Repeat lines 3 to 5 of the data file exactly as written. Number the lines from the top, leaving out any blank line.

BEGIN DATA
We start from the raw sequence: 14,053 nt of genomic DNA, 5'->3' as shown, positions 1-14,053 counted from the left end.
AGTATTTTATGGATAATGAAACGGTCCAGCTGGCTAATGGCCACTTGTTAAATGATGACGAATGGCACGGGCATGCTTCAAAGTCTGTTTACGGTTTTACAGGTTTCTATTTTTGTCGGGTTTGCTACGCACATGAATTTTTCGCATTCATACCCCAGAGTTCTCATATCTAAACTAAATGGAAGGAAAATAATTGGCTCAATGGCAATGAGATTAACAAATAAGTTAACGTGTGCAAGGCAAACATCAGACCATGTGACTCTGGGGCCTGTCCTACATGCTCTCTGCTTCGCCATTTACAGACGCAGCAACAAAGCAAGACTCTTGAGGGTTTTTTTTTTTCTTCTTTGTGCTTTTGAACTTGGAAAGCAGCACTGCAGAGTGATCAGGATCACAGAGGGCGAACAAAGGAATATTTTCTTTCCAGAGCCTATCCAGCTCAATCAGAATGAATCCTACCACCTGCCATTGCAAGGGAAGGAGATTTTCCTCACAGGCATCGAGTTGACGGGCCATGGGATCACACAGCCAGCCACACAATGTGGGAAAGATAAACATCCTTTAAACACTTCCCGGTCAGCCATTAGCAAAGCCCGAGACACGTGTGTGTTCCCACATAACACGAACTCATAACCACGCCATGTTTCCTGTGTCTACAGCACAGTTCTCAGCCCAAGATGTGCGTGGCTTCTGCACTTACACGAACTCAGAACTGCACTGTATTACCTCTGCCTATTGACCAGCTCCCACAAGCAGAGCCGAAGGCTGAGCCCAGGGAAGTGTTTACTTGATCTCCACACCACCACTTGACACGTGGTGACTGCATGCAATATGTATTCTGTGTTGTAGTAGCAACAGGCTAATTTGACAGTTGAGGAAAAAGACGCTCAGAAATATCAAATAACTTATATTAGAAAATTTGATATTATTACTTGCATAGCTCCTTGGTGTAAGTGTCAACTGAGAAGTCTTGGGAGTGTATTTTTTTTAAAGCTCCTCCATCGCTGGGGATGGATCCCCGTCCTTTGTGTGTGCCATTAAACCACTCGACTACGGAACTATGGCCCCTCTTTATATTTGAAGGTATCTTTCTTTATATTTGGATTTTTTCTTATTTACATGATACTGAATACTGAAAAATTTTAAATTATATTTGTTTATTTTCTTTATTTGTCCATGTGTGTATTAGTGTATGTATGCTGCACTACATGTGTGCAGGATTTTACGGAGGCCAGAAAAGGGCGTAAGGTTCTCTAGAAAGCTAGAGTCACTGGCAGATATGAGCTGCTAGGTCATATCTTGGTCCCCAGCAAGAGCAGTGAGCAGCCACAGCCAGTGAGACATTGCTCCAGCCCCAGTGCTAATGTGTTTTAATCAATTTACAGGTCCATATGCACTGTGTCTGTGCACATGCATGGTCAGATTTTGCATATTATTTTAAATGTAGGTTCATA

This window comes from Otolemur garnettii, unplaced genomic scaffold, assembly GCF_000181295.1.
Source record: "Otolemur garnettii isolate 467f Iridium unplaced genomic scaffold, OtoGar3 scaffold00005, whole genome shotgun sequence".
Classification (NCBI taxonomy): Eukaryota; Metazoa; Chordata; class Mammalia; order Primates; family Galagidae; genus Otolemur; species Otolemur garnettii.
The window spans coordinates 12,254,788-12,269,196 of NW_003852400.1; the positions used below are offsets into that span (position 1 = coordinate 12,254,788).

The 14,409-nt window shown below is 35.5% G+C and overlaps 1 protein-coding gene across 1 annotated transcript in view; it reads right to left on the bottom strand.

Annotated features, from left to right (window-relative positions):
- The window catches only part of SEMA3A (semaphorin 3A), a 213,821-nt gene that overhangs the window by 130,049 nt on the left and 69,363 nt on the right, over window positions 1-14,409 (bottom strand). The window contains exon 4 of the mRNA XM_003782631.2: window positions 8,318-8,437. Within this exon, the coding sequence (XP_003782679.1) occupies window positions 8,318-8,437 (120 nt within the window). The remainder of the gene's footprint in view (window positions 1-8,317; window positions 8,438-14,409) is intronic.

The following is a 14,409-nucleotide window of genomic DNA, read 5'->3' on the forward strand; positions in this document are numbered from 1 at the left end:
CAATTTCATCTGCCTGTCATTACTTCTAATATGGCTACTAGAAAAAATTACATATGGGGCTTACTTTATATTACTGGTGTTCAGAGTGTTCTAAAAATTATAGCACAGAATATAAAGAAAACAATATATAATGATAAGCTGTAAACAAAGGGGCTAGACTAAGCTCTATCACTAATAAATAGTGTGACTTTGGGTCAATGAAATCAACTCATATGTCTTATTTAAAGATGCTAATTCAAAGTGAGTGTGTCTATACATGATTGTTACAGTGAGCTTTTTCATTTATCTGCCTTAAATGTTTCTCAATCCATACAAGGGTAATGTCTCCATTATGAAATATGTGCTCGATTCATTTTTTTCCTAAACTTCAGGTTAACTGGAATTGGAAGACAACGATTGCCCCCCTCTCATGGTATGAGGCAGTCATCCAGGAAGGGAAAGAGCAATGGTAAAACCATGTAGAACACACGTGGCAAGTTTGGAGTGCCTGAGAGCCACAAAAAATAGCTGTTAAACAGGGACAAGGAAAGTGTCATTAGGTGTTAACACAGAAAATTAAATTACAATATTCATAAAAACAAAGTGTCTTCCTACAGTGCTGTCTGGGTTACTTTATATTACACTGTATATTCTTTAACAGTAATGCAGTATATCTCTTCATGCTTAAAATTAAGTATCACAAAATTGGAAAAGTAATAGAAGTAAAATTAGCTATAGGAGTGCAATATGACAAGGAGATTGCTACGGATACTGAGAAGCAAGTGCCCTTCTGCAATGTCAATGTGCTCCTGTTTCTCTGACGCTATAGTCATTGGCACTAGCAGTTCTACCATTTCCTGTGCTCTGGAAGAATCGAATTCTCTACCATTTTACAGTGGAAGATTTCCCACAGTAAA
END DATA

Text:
This window comes from Otolemur garnettii, unplaced genomic scaffold, assembly GCF_000181295.1.
Source record: "Otolemur garnettii isolate 467f Iridium unplaced genomic scaffold, OtoGar3 scaffold00005, whole genome shotgun sequence".
Classification (NCBI taxonomy): Eukaryota; Metazoa; Chordata; class Mammalia; order Primates; family Galagidae; genus Otolemur; species Otolemur garnettii.